When I first entered this review, I had known of the TU150 from the reports from Computex. However, after getting hands-on time with the TU150, we quickly learn why this chassis exists and that Lian Li put some time into figuring things out to make for a rather hassle-free experience for a tiny build.
During testing the TU150 did not do too bad as we had a measured ambient of 21.6C and an RH of 49%. When testing under full synthetic stress which is quite a bit beyond what normal loading would see, we measured the CPU with a ?T over ambient of 56.4C for the CPU while the GPU topped out at 63C which is barely above where the fans turn on at around 60-61C and the delta T was 39.8. This is easily passible for such a tiny enclosure with only a single 120mm cooler which also serves as the chassis only fan. Should you opt to add to your budget and add even a single extra fan, these thermals would likely improve quite a bit.
Now we look at what we liked about the TU150, and I feel like there are a few things we can mention here. Firstly would be the ball and socket panel attachment which makes assembling and servicing the system a trivial matter. Next would be the recessed handle which virtually fades from existence when not in use as it stores in the roof. The glass panel and the shrouding that comes on it by default are great for hiding bits you likely would not want to see when the build is complete. The top panel removing to expose an area where cables can be hidden is admittedly brilliant and is yet another feather in the cap for this chassis capability.
The TU150 does everything a small box should do, and then some with some of the features mentioned above. The box simply does so many things right that anything I could come up with to complain about would be a mere knit-picking in reality. I mean I guess I could pick on it for being small, but that's what it's designed to be, and it's wide open enough that even with my gargantuan man paws, I was able to build in it easily.
The only thing I can say is that like most brushed aluminum, it collects fingerprints easily, but a quick spray of cleaner and a microfiber rag takes care of it. The only other thing I find as potentially deficient would be lack of filtration on the bottom fan openings as they would likely be used as an intake and that could lead to some dust ingress. The lack of any included fans can leave those less focused on details out in the dark so to speak, as they would be ready to build only to find their case has no intake or exhaust fans included.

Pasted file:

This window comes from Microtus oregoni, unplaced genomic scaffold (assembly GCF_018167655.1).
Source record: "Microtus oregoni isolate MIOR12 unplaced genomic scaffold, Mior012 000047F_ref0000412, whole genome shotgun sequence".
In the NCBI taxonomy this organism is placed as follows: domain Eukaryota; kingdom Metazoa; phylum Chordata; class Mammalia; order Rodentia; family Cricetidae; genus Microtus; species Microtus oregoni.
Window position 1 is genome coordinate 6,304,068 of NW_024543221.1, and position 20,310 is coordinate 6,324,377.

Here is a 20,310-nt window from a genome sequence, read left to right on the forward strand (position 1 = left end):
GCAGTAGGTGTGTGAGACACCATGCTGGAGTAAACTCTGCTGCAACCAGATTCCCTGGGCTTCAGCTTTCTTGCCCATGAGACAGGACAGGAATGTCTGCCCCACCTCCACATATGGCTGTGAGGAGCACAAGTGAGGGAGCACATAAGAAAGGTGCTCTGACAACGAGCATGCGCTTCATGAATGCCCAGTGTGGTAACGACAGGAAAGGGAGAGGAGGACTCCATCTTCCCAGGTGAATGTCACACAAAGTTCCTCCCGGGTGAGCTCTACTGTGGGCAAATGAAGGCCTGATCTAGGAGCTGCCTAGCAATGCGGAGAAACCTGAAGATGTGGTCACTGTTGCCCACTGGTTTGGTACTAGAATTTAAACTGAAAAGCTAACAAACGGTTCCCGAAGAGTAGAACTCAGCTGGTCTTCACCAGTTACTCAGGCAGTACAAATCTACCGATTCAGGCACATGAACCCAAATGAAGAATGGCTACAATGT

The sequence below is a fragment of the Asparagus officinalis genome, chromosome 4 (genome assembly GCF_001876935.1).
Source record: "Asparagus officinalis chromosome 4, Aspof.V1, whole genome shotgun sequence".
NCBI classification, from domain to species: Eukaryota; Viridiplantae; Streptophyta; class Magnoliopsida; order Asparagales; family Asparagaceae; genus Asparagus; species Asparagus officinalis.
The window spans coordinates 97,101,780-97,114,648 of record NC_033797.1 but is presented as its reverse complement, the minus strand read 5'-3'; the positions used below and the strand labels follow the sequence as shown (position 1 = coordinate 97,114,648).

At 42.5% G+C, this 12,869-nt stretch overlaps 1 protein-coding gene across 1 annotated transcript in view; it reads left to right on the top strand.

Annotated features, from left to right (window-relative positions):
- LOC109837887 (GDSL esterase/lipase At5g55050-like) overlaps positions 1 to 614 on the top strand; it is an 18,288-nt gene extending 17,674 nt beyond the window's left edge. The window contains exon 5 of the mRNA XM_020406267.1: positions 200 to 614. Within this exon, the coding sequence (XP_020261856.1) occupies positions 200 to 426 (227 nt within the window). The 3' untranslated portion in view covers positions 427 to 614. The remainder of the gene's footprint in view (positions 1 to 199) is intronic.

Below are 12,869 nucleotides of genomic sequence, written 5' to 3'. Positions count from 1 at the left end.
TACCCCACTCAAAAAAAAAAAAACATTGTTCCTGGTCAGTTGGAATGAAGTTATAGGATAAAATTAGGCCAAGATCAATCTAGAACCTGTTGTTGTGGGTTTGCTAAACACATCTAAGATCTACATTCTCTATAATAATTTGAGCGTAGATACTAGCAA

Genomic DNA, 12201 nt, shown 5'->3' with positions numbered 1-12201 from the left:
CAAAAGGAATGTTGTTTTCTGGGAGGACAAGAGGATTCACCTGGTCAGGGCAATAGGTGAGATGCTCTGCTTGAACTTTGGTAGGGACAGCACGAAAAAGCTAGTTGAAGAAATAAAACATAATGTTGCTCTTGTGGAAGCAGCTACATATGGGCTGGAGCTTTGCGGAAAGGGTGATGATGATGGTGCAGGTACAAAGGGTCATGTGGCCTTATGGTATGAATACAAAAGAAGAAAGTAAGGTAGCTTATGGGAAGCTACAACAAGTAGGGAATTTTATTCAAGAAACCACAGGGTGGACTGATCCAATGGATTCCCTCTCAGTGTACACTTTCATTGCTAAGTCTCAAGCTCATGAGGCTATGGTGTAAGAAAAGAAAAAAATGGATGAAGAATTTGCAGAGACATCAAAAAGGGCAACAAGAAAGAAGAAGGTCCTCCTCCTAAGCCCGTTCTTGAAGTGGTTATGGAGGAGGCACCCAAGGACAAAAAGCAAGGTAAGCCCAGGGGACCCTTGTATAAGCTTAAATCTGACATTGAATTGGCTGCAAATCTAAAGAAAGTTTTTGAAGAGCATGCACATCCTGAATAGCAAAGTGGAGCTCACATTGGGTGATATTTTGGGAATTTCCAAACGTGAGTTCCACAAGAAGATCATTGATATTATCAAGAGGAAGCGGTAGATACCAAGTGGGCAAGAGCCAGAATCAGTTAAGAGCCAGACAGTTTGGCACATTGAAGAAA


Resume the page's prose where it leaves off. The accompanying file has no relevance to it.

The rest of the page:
The TU150, after everything we have seen, is a solid case for the price point. However, it is worth noting that to get the aggressive price point Lian Li does not include any fans so you will likely want to budget for at least one fan even if using a rear-mounted AIO to get optimal cooling. All in all, it's hard to find a competitor for the TU150 and Lian Li did very well to make it a stout case with many quality of living features that make it tough to beat.
Shannon's Chassis Test System Specifications
- Motherboard: ASUS ROG Strix Z390-i (buy from Amazon)
- CPU: Intel Core i7 8700K (buy from Amazon)
- Cooler: Corsair Hydro Series H60 (buy from Amazon)
- Memory: Corsair Vengeance Pro RGB CMW32GX4M4C3000C15 (buy from Amazon)
- Video Card: MSI GeForce RTX 2060 Gaming Z (buy from Amazon)
- Storage: SanDisk M.2 256GB
- Power Supply: SilverStone SX700-LPT Platinum 700W SFX-L (buy from Amazon)
- OS: Microsoft Windows 10 Home 64-bit (buy from Amazon)
The Bottom Line
The TU150 has proven a worthy successor to the TU100 and TU200 chassis. Lian Li did a phenomenal job making a tiny box capable of so much. Add a fan a bit more filtering and it could be perfect.